The Great McGinty had numerous working titles: "The Story of a Man", "The Vagrant", "The Mantle of Dignity", "The Biography of a Bum", and "Down Went McGinty", (which was used for the film's release in the U.K). Sturges had written the original story, "The Story of a Man", in 1933 with Spencer Tracy in mind.[3] According to film historian Kevin Brownlow, Sturges was inspired by the career of William Sulzer,[citation needed] who was impeached and removed from office as governor of New York.

After trying to sell the story to Universal in 1935, and the Saturday Evening Post in 1938 under the title Biography of a Bum, Sturges finally sold it to Paramount on August 19, 1939, for $10 on the condition that he be allowed to direct it.[3] Paramount agreed, and provided Sturges a budget of $350,000, a three-week shooting schedule,[4] and inexpensive stars to work with.[5]

Production on the film was delayed to allow Akim Tamiroff to do The Way of All Flesh, but it began on December 15, 1939. Sturges contracted pneumonia during filming, and required a nurse to attend to him on the set. Production stopped on January 25, 1940, with one day's shooting left to do, which was accomplished on April 15, after the first cut of the film had already been made.[3]


The Great McGinty premiered in New York City on August 15, 1940, and was generally released on August 23.[6] The movie was not a large hit but was profitable.[7]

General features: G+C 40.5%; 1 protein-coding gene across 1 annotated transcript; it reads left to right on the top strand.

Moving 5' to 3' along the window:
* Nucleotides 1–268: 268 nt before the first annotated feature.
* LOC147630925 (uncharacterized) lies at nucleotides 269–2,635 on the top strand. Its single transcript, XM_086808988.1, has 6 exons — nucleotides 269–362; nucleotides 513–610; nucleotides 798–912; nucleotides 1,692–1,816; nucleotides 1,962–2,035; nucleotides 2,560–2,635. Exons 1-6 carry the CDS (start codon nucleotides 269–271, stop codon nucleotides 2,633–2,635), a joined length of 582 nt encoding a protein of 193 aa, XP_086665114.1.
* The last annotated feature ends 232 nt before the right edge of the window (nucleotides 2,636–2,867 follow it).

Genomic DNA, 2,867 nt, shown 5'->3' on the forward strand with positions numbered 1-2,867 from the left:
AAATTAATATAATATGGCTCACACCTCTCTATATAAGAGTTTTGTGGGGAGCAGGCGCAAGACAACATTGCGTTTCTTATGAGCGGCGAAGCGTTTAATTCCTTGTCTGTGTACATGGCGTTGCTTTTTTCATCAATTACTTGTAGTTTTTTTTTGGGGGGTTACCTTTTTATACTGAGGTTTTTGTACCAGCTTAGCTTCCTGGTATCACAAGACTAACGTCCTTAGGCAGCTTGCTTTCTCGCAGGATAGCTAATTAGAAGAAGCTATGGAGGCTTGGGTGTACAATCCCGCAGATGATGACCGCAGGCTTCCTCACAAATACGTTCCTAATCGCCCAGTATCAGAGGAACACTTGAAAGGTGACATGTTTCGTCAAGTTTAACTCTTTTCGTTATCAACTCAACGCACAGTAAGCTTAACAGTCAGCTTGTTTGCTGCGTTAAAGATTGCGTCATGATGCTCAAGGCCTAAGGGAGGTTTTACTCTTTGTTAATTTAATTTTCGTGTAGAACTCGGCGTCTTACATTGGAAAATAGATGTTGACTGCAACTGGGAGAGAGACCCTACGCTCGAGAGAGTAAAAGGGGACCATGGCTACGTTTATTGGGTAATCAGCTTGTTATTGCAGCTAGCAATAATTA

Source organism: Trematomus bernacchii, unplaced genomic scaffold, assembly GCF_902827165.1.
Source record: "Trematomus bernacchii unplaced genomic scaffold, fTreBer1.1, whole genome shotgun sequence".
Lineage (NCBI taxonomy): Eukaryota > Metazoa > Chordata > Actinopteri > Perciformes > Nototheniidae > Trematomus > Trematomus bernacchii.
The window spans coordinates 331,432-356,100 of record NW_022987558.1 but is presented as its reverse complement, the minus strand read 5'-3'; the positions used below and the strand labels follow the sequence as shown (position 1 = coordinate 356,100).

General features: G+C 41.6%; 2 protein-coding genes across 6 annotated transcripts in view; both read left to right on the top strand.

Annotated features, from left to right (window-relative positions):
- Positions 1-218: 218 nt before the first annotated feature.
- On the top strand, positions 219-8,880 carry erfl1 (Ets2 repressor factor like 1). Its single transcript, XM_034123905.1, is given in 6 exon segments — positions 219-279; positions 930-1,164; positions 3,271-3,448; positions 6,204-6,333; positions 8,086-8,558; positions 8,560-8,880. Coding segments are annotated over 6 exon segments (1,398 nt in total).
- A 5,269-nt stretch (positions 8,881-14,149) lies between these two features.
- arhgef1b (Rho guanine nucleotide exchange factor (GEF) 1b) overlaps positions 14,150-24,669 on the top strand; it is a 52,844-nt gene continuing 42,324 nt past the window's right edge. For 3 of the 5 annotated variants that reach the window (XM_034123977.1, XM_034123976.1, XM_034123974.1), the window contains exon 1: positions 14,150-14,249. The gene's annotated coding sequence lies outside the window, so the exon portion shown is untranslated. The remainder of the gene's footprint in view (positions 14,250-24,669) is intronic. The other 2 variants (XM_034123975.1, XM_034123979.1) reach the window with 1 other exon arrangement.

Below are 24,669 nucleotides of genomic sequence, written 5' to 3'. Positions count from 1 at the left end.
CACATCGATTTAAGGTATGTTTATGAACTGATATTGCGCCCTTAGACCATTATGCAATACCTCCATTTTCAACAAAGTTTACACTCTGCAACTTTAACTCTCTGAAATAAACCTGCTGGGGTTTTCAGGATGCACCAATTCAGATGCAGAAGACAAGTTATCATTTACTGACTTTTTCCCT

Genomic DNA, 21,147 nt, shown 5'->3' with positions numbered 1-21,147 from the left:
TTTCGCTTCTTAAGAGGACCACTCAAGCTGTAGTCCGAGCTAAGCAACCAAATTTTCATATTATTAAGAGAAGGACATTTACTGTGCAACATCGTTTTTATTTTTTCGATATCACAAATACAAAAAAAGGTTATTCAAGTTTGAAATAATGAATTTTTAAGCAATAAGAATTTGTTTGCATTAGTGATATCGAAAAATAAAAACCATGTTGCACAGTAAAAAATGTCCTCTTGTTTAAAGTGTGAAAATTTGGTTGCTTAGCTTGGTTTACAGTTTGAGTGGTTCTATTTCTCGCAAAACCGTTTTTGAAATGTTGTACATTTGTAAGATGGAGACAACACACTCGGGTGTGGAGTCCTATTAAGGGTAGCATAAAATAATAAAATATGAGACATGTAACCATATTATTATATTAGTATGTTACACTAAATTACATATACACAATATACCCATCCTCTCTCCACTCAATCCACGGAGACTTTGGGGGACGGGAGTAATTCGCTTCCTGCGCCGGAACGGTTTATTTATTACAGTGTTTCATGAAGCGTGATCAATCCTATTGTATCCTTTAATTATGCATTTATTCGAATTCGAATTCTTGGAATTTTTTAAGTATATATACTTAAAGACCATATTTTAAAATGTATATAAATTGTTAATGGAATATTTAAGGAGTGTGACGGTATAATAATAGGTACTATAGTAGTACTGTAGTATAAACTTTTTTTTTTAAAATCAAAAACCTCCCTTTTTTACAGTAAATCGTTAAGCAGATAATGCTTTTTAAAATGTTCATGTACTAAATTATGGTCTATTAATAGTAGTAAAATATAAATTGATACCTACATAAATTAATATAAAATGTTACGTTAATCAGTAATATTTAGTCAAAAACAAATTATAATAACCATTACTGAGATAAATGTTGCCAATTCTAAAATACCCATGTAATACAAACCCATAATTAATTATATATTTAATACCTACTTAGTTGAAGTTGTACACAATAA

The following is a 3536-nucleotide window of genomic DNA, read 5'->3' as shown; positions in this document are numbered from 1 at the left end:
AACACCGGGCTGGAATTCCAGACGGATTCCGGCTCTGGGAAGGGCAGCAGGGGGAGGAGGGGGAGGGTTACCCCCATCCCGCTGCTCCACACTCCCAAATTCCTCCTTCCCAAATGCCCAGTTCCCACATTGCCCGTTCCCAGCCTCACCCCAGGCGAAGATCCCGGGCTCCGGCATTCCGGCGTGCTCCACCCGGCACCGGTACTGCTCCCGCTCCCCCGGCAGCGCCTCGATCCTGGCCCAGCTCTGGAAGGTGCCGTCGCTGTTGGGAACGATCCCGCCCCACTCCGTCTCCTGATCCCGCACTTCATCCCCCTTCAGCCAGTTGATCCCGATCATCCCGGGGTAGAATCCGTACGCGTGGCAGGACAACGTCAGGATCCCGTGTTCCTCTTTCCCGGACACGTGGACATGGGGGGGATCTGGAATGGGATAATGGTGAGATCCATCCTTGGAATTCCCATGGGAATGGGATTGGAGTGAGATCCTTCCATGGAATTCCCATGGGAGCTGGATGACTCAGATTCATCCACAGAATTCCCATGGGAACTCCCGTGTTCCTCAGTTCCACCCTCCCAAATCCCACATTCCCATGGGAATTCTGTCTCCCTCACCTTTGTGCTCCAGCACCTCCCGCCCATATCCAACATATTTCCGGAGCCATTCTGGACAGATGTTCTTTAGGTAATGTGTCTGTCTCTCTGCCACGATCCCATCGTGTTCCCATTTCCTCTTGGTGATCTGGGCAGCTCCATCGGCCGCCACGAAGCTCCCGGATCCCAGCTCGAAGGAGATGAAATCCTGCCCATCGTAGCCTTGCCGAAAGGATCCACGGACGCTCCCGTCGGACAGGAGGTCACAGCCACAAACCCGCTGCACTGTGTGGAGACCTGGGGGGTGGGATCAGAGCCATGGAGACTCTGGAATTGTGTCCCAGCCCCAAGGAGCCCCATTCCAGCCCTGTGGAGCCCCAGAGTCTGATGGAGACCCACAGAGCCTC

It was released on video in the U.S. on April 7, 1988, and re-released on June 30, 1993.[3]

On the review aggregator website Rotten Tomatoes, 100% of 20 critics' reviews are positive, with an average rating of 7.8/10.[8]


Brian Donlevy appeared in a Philip Morris Playhouse radio adaptation January 23, 1942, on the CBS radio network,[9] the August 27, 1945 episode of The Screen Guild Theater and in the April 20, 1946 episode of Academy Award Theater. It was also adapted to the October 12, 1947 episode of the Ford Theatre and a May 11, 1952 Screen Guild Theater starring Broderick Crawford. Donlevy also appeared in a television adaptation on Lux Video Theatre, broadcast on 28 April 1955, with Thomas Gomez and Jesse White. The director was Earl Eby and Preston Sturges' screenplay was adapted by S.H. Barnett.[10]

Paramount considered a remake of the film starring Bing Crosby in 1950, and one in 1954 with Bob Hope, but decided against both.[3]

Awards and honors[edit]

Preston Sturges won the 1940 Academy Award for "Best Original Screenplay" for The Great McGinty, which was named as one of the "10 Best Films of 1940" by both The New York Times and Film Daily.[3][11]

The film is recognized by American Film Institute in these lists:


  1. ^ Spoto, Donald (1990). Madcap: The Life of Preston Sturges. Little, Brown. p. 150. ISBN 0-316-80726-5.
  2. ^ Christmas in July (1940), Sullivan's Travels (1941), The Lady Eve (1941), The Palm Beach Story (1942), The Miracle of Morgan's Creek (1944), Hail the Conquering Hero (1944) and The Great Moment (1944).
  3. ^ a b c d e f g "The Great McGinty - Notes". Turner Classic Movies.
  4. ^ Feaster, Felicia. "The Great McGinty" - Articles". Turner Classic Movies.
  5. ^ Erickson, Hal. "The Great McGinty - Overview". AllMovie.
  6. ^ "The Great McGinty (1940) - Release dates". IMDb.
  7. ^ Curtis, James (1984). Between Flops: A Biography of Preston Sturges. Limelight. p. 135.
  8. ^ "The Great McGinty". Rotten Tomatoes. Fandango Media. Edit this at Wikidata
  9. ^ "Johnny Presents". Harrisburg Telegraph. Harrisburg Telegraph. January 23, 1942. p. 15. Retrieved July 28, 2015 – via Open access icon
  10. ^ Lux Video Theatre: The Great McGinty at IMDb Edit this at Wikidata
  11. ^ "The Great McGinty (1940) - Awards". AllMovie.
  12. ^ "AFI's 100 Years...100 Movie Quotes Nominees" (PDF). Retrieved 2016-07-30.

External links[edit]

Streaming audio